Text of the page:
Sunday, December 11, 2016

Spur one another on

AVI expressed some worry about the popularity of mystical Christianity-Lite. As he says, if book X were so transformative, teachers and students should stand out as models of sanctity.

OK, that's hard to quantify, since the greatest is the servant of all, and therefore maybe not terribly visible. Unless, as he said, you have eyes to see.

Still, the winds of fashion blow through Christian literature just as strongly as they do elsewhere, and mostly blow tumbleweeds. I remember when the Prayer of Jabez was all the rage--in fact I was asked to lead a study on it. I declined and strongly suggested alternatives.

What should we study? Or more broadly, how should we be training each other? It is risky to ask me for an answer--recall that in the contest to be King of Beasts the lion said judge by the roar, the eagle said by how high they could fly, and so on.

Luke commended the Bereans for their careful study of Scriptures. I think we have lots of good opportunities for that, for people with a studious bent and some even for people without one. Paul commends the Macedonians for their generosity. We get lots of appeals for generosity--I'm not sure how well we respond overall.

But the bottom line is "What does God expect of us?" Faith, hope, love. Fruits of the Spirit: love, joy, peace, patience, kindness, goodness, faithfulness, gentleness, self-control. Efforts to cultivate faith, moral excellence, knowledge, self-control, perseverance, godliness, brotherly kindness, love. Or the three T's: charity, clarity, purity.

The knowledge, or "clarity" we have sermons and Bible studies for. And thematic studies, and life situation studies, and study studies for all I know. The other two T's demand practice. You don't become kind or patient from a worksheet or a sermon. Generosity, humility, self-control--you have to exercise these.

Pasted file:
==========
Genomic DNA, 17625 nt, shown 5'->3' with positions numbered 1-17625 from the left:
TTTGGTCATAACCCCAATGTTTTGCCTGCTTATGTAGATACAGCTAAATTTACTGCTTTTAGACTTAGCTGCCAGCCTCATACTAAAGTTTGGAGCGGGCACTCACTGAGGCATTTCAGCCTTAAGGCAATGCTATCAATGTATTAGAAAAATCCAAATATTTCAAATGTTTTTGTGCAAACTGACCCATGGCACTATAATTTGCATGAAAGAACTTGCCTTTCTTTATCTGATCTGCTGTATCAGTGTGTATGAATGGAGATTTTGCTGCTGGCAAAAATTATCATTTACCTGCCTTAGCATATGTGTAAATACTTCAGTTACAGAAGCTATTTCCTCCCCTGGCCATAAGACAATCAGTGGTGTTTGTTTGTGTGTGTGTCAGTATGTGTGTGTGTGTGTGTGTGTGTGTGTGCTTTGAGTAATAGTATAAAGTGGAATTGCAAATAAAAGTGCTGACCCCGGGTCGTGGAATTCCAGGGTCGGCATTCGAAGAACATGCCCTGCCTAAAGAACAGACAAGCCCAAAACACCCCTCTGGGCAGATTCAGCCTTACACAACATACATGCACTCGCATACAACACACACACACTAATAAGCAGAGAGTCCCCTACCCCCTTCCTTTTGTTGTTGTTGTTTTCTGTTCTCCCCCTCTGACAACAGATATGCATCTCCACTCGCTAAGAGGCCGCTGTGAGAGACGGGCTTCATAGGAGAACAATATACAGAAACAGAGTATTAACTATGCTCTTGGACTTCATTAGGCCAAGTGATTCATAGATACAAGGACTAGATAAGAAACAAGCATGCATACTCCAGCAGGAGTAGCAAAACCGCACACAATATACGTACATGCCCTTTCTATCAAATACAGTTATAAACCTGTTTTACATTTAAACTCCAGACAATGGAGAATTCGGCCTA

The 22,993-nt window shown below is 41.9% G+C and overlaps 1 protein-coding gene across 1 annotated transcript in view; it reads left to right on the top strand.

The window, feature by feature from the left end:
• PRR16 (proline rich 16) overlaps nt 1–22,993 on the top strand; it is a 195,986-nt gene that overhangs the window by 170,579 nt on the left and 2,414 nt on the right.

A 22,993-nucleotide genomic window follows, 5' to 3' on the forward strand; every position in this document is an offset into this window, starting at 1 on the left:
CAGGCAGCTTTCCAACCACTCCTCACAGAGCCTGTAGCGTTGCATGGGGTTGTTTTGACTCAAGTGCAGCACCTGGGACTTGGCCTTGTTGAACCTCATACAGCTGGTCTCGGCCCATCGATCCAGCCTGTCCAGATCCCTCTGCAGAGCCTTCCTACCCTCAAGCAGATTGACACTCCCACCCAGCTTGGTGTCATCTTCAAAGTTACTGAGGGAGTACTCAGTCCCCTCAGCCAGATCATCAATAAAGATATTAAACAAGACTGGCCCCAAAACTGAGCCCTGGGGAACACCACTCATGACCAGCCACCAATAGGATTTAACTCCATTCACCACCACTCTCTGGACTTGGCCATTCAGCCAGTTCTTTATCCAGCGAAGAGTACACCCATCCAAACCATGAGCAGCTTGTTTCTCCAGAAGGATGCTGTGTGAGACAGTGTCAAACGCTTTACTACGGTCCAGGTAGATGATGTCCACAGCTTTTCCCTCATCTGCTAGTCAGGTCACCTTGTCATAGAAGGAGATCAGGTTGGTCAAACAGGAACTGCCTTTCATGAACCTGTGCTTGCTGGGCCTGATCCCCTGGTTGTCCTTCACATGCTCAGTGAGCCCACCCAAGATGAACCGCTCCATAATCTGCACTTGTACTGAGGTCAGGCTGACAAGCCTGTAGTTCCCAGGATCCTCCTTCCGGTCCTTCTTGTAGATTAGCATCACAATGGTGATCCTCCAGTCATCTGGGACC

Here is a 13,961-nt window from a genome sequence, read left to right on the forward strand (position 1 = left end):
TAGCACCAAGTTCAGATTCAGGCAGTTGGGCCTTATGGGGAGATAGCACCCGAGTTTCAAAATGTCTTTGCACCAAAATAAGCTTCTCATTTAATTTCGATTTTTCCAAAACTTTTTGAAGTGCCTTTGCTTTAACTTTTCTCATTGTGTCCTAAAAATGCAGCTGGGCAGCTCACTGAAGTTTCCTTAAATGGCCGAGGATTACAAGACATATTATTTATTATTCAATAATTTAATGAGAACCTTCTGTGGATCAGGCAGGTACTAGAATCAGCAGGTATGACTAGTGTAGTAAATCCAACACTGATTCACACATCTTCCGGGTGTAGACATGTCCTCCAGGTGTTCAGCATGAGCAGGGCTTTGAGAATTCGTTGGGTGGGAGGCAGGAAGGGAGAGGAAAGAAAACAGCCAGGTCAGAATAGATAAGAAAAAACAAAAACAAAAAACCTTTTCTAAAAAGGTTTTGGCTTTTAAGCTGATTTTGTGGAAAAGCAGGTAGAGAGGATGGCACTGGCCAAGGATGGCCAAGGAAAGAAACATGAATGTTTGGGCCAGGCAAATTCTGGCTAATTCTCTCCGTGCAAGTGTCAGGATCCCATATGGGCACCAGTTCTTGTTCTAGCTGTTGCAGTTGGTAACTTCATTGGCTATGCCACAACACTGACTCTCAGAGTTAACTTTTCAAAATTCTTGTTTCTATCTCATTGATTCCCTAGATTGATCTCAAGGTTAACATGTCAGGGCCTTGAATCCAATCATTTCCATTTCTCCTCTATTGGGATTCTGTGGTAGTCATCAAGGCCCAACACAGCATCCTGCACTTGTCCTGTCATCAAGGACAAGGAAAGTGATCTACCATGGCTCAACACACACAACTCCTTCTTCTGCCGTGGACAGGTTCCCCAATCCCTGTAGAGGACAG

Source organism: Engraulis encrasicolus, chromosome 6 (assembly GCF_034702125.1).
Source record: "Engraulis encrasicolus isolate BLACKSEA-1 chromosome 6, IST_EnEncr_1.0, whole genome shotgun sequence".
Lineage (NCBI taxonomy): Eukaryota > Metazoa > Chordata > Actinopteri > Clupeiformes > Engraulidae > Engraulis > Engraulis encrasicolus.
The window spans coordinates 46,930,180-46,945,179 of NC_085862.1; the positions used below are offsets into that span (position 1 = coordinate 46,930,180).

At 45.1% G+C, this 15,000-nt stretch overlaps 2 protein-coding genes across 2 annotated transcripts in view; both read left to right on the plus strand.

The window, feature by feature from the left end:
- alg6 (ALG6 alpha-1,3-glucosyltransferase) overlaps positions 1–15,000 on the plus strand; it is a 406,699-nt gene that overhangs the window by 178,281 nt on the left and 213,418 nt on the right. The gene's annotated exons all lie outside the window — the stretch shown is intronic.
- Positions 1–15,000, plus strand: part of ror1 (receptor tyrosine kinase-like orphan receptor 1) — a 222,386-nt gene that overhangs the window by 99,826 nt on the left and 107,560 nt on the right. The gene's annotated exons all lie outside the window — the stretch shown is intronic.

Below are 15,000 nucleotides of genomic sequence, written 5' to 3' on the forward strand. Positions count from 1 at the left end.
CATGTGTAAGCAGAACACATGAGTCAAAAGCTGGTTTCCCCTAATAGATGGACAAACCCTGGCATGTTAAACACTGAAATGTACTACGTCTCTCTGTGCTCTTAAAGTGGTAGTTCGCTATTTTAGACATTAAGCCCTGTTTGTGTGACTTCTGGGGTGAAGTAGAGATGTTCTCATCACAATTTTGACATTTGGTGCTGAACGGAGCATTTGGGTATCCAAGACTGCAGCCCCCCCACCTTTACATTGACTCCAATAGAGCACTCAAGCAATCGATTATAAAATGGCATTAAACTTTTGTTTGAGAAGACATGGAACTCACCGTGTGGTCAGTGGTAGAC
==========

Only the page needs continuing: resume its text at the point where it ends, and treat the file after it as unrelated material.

We don't need groups of the elect telling the rest of us what to do, of course. I, gifted with reasonably good health and pleasant circumstances may superficially seem like just as nice a person as you, who have achieved this through heroic virtue. I don't think the "elect" will be able to tell the difference.

"Spur one another on to love and good works." How?

"Hey, Bill, I like how you've been so humble lately!" Umm. Maybe not quite what the doctor ordered. Good try.

Still, encouraging encouragers seems like a good pastoral focus.

What else?

Maybe if groups focus on some aspect of Christian life or experience, read stories of great examples, practice together, each find a confidante or spiritual director for whichever practice each is trying to build up ("General purpose" spiritual directors are probably overbooked.) For example, for developing regular prayer, simple plans are probably good. Plan it and work the plan and get a little accountability. For pruning away fruitless parts of our lives--that can be a lot more intimate and not so easy to plan. Although things like "Quit watching Netflix for Advent" test runs are probably easy to arrange. "See what your life is like when you get up from the computer earlier."

I wonder how many churches use the equivalent of general officer to manage the logistics involved in putting together service teams. We live so far apart and our schedules are so booked that getting a group to help fell a tree for a widow can get complicated. At one church there was a somewhat mentally handicapped man who made it his service to the church to organize teams to help people move. He had his list of contacts, and he'd call up one after another until he had a team and vehicles. Some projects are a lot more complicated. Our church has pastors in charge of different functions of ministry, but we're not a small church.

Patience and joy are tough virtues to encourage in somebody else. I haven't met anybody yet who appreciated a call to "be patient" or "be happy (so I can think you're joyful)." Any ideas?

And how can we encourage the cultivation of love?

UPDATE: To clarify what I mean by "special purpose spiritual director" think of Titus 2:4; the older women teaching the younger.

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